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Maine Legislators Plot to Roll Back Minimum-Wage Increases

April 12, 2017 
By Steven Wishnia and Neal Tepel

Augusta, ME - Last November, Maine voters approved a ballot initiative that will raise the state’s minimum wage to $12 an hour by 2020—but the state legislature is now considering nine bills that would block much of that increase.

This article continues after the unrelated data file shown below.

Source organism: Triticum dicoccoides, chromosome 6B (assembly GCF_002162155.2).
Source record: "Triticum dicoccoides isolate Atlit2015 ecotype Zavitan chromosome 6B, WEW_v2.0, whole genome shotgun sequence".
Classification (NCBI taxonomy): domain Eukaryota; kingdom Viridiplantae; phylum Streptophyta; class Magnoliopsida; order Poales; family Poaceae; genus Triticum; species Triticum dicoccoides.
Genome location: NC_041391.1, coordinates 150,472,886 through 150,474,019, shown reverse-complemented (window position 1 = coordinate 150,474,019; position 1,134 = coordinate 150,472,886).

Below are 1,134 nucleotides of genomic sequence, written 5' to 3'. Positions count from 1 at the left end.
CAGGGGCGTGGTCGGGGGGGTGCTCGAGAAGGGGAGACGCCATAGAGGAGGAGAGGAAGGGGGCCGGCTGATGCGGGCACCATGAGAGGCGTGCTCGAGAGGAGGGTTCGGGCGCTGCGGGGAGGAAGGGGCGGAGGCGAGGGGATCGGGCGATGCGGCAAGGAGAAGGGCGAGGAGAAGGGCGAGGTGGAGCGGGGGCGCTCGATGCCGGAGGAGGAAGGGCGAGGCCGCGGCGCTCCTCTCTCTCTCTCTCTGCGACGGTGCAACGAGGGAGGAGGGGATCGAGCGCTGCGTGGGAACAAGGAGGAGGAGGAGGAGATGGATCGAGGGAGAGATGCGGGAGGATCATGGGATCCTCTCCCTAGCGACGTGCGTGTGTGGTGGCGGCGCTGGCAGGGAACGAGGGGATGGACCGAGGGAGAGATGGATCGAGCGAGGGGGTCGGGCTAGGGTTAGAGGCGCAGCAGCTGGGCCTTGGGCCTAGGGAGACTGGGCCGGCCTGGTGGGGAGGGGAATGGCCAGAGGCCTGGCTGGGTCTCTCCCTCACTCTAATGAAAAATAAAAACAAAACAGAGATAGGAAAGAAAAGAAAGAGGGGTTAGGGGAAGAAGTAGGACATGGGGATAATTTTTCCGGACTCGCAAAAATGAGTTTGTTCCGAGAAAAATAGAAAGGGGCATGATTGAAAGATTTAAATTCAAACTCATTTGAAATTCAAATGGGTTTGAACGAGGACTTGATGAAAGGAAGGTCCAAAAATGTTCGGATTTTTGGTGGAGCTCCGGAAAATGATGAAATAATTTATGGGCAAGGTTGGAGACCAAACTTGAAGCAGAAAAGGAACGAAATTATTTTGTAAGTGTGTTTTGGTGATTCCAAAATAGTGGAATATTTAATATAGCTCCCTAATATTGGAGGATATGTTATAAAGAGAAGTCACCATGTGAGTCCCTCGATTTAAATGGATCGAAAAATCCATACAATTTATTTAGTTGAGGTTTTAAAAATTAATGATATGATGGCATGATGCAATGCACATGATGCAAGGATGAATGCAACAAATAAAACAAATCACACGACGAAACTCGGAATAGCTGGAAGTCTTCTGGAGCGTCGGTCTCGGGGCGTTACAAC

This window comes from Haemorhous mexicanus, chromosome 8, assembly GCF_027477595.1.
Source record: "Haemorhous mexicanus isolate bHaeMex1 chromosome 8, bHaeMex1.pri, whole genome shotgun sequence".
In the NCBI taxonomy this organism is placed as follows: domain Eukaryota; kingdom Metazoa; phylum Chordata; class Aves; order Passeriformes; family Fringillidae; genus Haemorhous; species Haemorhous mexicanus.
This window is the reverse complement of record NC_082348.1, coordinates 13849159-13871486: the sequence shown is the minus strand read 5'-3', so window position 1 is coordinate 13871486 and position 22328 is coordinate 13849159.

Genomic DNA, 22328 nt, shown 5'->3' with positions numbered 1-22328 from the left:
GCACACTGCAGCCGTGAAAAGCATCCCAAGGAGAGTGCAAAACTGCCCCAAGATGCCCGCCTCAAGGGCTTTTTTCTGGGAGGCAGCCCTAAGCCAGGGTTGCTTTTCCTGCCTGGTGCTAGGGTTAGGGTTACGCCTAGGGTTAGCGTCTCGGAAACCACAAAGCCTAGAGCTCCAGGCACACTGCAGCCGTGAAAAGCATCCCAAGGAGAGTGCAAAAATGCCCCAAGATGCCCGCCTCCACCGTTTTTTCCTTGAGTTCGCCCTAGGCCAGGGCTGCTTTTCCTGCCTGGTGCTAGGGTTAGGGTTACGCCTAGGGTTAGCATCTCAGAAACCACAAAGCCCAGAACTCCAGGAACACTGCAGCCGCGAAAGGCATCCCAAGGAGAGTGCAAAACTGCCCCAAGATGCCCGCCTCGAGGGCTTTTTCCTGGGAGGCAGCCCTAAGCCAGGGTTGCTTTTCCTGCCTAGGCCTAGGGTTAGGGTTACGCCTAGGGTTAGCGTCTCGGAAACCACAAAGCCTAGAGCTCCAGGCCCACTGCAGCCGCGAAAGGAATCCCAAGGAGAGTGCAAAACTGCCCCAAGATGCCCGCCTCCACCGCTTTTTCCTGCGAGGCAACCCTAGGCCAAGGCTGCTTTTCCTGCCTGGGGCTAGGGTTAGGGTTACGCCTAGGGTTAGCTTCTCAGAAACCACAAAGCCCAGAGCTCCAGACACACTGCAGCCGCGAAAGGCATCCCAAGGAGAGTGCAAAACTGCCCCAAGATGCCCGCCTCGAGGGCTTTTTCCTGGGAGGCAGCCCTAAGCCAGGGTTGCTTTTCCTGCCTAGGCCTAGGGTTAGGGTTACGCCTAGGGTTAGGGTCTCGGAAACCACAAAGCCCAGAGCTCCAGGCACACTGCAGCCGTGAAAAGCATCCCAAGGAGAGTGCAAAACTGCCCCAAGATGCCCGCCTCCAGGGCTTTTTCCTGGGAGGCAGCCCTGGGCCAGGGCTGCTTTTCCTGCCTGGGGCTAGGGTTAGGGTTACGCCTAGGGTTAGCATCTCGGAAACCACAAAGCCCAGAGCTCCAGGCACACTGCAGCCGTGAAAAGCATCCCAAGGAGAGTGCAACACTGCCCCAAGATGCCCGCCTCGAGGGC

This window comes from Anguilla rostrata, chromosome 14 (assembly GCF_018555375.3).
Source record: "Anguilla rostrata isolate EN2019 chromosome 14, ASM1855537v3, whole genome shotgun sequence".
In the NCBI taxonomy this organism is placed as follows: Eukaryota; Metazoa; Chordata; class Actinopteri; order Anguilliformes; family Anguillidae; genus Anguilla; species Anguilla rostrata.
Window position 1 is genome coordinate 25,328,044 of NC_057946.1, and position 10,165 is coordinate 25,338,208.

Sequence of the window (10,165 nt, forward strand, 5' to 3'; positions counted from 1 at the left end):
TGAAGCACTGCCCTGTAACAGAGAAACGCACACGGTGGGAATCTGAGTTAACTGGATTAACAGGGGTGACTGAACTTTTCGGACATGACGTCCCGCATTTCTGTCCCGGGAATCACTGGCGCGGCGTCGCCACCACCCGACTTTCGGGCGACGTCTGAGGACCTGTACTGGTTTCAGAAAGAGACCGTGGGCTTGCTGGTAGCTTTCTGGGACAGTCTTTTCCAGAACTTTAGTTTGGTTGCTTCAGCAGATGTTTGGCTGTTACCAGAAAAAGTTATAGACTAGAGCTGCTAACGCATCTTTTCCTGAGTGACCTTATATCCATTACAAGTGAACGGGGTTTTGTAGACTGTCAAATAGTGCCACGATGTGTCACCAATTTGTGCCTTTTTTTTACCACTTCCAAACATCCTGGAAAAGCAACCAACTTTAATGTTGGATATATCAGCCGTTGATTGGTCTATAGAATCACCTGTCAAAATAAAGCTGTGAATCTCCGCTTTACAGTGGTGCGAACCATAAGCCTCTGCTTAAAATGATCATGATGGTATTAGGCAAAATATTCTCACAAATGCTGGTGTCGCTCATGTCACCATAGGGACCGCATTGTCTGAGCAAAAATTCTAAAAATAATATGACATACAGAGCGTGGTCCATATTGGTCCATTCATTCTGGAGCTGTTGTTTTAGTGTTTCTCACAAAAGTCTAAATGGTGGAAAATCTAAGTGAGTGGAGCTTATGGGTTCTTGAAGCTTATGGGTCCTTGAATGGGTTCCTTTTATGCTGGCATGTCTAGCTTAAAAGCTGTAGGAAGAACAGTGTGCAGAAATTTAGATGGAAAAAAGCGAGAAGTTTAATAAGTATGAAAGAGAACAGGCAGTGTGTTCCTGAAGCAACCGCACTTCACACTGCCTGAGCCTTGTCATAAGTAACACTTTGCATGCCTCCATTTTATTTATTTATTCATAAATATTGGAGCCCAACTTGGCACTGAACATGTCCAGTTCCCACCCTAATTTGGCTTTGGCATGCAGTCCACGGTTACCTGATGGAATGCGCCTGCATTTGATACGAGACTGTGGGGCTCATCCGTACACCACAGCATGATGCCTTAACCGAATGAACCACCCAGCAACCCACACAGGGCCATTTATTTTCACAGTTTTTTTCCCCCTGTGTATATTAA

The nine include measures that would freeze the minimum at $9, prohibit it from being indexed to inflation or exceeding the average minimum in the six New England states, and let employers pay workers under 18 less. State Sen. Scott Cyrway (R-Benton), sponsor of the youth subminimum, said he’s trying to “help our kids learn work ethic and help business people to hire teenagers.” The bills considered most likely to pass would restore the lower minimum for workers who get tips; they’ve drawn cosponsors from Democrats, who hold a narrow majority in the state House. In Washington, whose initiative will raise the minimum to $13.50 by 2020, state Sen. Michael Baumgartner (R-Spokane) has introduced bills to delay the increase and exempt teenagers and workers at nonprofits. “A lot of times,” he says, “voters just don’t have full information or recognize the impact.” Arizona’s increase, to $10 this year and $12 in 2020, is protected by a state law requiring a three-fourths majority for the legislature to modify laws passed by ballot initiative. Read more

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